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Video: Volunteer program inspires ‘Secret’ book

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    >>> this morning on al's book club for kids, the name of this book is a secret. hidden clues, it's the story that two young outcasts who must use their witts to solve the mystery of dead magician and a classmate. the author of the name of this book is we secret. and our book club kids, min, good to see you guys. you have a good summer?

    >> yes.

    >> we've also got a special guest live from skype, price nelson from maryland. good to see you, everybody. and let's get started.

    >> hi.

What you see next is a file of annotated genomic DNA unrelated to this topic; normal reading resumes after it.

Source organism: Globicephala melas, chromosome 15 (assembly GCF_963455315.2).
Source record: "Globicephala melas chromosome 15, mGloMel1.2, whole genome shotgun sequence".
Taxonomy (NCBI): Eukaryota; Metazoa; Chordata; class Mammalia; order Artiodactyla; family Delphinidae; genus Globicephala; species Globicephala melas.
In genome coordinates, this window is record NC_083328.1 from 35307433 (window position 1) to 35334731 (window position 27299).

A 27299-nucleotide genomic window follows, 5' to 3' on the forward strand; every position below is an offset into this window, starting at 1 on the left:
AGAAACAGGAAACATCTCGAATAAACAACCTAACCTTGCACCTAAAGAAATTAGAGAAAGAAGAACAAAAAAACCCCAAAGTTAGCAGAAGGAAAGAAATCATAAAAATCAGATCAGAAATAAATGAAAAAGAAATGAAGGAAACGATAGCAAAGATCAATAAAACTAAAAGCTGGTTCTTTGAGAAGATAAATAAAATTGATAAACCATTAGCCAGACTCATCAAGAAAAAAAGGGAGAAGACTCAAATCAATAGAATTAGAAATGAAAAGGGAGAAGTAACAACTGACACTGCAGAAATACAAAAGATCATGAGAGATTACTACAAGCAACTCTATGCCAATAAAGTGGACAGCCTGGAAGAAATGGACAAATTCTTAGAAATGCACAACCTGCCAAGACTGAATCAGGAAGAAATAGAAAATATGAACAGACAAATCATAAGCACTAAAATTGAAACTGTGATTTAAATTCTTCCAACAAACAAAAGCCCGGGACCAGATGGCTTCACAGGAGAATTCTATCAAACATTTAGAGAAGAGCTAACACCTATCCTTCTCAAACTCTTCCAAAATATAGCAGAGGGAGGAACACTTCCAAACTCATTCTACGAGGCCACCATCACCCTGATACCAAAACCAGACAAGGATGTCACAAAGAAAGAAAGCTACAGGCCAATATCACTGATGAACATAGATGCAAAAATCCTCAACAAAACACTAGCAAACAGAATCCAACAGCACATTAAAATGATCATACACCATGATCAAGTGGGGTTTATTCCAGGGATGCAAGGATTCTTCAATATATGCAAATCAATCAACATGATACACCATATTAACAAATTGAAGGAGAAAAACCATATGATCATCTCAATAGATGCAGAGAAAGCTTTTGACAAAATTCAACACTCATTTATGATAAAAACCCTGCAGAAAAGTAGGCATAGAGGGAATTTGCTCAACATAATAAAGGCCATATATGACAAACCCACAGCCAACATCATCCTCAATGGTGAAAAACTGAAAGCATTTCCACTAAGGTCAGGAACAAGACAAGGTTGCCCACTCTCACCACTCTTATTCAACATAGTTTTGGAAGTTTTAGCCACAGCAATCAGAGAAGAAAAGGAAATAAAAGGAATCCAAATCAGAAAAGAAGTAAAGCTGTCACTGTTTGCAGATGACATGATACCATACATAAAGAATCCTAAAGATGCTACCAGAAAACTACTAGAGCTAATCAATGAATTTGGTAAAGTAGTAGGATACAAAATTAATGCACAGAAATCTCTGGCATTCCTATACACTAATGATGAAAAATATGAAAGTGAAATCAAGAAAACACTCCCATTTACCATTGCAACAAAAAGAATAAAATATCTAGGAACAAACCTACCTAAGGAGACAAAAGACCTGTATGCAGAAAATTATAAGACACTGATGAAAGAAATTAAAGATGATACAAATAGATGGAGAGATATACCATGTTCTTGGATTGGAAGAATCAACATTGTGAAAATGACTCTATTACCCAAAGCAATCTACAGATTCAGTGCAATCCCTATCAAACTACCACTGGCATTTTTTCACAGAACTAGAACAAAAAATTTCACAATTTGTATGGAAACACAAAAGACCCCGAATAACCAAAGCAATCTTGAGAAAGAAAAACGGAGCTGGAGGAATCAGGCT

>> hi, how are you, price?

    >> immigra'm great.

    >> first, we want to talk to our author, synonymous bosh. is that your real name ?

    >> am i among friends here?

    >> yes.

    >> no hidden cameras ?

    >> no. bosh of course is a made up name. synonymous is a family name .

    >> real name .

    >> family portraits, we're the ones with our hands like this.

    >> kind of like that. okay. very good. now, this was actually the first of your five-part secret series. why did you write this?

    >> there's a secret story behind the name of this book, can we all keep this between ourselves?

    >> yes.

    >> i wrote it originally as part of a volunteer program at an elementary school . and i had a writing partner named may who was a fourth grader. and i wrote the book in installments through the mail for her. and we were not supposed to divulge our names, hence, synonymous bosh.